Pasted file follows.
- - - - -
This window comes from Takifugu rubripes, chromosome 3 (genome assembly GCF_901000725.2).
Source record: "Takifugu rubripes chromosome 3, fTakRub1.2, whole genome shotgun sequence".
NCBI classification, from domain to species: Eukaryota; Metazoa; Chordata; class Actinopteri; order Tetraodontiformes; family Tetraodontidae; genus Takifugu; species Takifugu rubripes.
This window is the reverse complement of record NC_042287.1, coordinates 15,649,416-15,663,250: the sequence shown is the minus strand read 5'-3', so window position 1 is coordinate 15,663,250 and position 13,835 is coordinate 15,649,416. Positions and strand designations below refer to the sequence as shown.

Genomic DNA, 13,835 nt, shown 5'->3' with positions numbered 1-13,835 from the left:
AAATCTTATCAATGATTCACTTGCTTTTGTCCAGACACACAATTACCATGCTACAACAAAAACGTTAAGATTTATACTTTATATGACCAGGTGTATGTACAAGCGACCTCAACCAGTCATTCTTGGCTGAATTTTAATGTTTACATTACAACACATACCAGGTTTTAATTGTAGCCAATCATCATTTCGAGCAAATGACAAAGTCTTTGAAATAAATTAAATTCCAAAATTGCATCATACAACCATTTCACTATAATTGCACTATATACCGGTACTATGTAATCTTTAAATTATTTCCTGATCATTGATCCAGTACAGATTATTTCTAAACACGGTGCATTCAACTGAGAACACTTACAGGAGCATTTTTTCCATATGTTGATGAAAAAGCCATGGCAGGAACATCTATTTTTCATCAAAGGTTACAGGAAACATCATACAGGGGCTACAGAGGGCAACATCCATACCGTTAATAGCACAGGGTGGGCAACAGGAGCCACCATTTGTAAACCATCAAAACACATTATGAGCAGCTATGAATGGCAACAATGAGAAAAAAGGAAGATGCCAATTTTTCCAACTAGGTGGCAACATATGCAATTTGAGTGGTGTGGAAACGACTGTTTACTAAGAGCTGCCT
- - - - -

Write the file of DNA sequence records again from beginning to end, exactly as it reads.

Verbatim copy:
This window comes from Takifugu rubripes, chromosome 3 (genome assembly GCF_901000725.2).
Source record: "Takifugu rubripes chromosome 3, fTakRub1.2, whole genome shotgun sequence".
NCBI classification, from domain to species: Eukaryota; Metazoa; Chordata; class Actinopteri; order Tetraodontiformes; family Tetraodontidae; genus Takifugu; species Takifugu rubripes.
This window is the reverse complement of record NC_042287.1, coordinates 15,649,416-15,663,250: the sequence shown is the minus strand read 5'-3', so window position 1 is coordinate 15,663,250 and position 13,835 is coordinate 15,649,416. Positions and strand designations below refer to the sequence as shown.

Genomic DNA, 13,835 nt, shown 5'->3' with positions numbered 1-13,835 from the left:
AAATCTTATCAATGATTCACTTGCTTTTGTCCAGACACACAATTACCATGCTACAACAAAAACGTTAAGATTTATACTTTATATGACCAGGTGTATGTACAAGCGACCTCAACCAGTCATTCTTGGCTGAATTTTAATGTTTACATTACAACACATACCAGGTTTTAATTGTAGCCAATCATCATTTCGAGCAAATGACAAAGTCTTTGAAATAAATTAAATTCCAAAATTGCATCATACAACCATTTCACTATAATTGCACTATATACCGGTACTATGTAATCTTTAAATTATTTCCTGATCATTGATCCAGTACAGATTATTTCTAAACACGGTGCATTCAACTGAGAACACTTACAGGAGCATTTTTTCCATATGTTGATGAAAAAGCCATGGCAGGAACATCTATTTTTCATCAAAGGTTACAGGAAACATCATACAGGGGCTACAGAGGGCAACATCCATACCGTTAATAGCACAGGGTGGGCAACAGGAGCCACCATTTGTAAACCATCAAAACACATTATGAGCAGCTATGAATGGCAACAATGAGAAAAAAGGAAGATGCCAATTTTTCCAACTAGGTGGCAACATATGCAATTTGAGTGGTGTGGAAACGACTGTTTACTAAGAGCTGCCT